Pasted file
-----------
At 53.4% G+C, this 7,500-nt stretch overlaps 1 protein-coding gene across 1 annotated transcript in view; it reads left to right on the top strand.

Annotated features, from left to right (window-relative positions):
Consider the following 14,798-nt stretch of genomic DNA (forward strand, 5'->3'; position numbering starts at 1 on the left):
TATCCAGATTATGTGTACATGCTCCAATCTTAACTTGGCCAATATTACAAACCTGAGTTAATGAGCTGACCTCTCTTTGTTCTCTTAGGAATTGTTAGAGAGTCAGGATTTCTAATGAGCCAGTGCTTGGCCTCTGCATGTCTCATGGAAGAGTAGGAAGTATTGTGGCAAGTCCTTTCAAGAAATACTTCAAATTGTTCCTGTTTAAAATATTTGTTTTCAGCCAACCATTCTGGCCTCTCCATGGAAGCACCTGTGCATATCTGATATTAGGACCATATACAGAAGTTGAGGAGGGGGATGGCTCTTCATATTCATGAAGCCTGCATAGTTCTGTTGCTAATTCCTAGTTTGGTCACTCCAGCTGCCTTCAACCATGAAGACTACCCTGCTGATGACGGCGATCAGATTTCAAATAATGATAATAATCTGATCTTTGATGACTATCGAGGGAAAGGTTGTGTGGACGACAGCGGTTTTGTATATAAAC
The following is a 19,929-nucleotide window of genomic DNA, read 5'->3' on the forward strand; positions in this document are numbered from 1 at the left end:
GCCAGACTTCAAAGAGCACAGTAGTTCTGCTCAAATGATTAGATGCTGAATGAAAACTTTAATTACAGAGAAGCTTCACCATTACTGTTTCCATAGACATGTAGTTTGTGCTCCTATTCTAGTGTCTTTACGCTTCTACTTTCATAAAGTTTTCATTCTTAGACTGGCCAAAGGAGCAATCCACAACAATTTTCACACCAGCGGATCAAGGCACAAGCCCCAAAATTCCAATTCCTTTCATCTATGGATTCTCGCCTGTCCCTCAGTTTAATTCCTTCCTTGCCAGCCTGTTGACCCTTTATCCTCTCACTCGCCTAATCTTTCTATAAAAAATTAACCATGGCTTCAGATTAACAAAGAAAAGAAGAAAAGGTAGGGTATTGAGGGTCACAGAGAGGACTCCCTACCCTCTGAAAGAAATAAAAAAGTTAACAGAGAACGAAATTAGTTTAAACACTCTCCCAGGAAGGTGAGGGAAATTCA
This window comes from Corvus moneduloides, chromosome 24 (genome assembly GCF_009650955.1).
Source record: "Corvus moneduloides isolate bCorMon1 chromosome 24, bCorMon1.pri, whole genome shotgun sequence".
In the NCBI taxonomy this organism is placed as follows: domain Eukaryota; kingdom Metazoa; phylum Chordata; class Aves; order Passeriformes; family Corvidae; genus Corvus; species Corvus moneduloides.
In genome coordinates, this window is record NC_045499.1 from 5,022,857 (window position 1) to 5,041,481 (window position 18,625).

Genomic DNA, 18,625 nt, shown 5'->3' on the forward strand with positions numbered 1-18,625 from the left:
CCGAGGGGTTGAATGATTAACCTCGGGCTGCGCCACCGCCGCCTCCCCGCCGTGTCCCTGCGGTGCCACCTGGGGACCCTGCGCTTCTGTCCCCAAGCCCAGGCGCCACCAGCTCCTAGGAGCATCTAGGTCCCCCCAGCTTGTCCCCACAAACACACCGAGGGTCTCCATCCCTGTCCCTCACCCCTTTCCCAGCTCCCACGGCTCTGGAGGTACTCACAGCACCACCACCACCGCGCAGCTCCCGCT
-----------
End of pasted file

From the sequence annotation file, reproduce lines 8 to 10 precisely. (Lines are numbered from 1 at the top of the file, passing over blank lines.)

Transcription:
Source record: "Corvus moneduloides isolate bCorMon1 chromosome 24, bCorMon1.pri, whole genome shotgun sequence".
In the NCBI taxonomy this organism is placed as follows: domain Eukaryota; kingdom Metazoa; phylum Chordata; class Aves; order Passeriformes; family Corvidae; genus Corvus; species Corvus moneduloides.
In genome coordinates, this window is record NC_045499.1 from 5,022,857 (window position 1) to 5,041,481 (window position 18,625).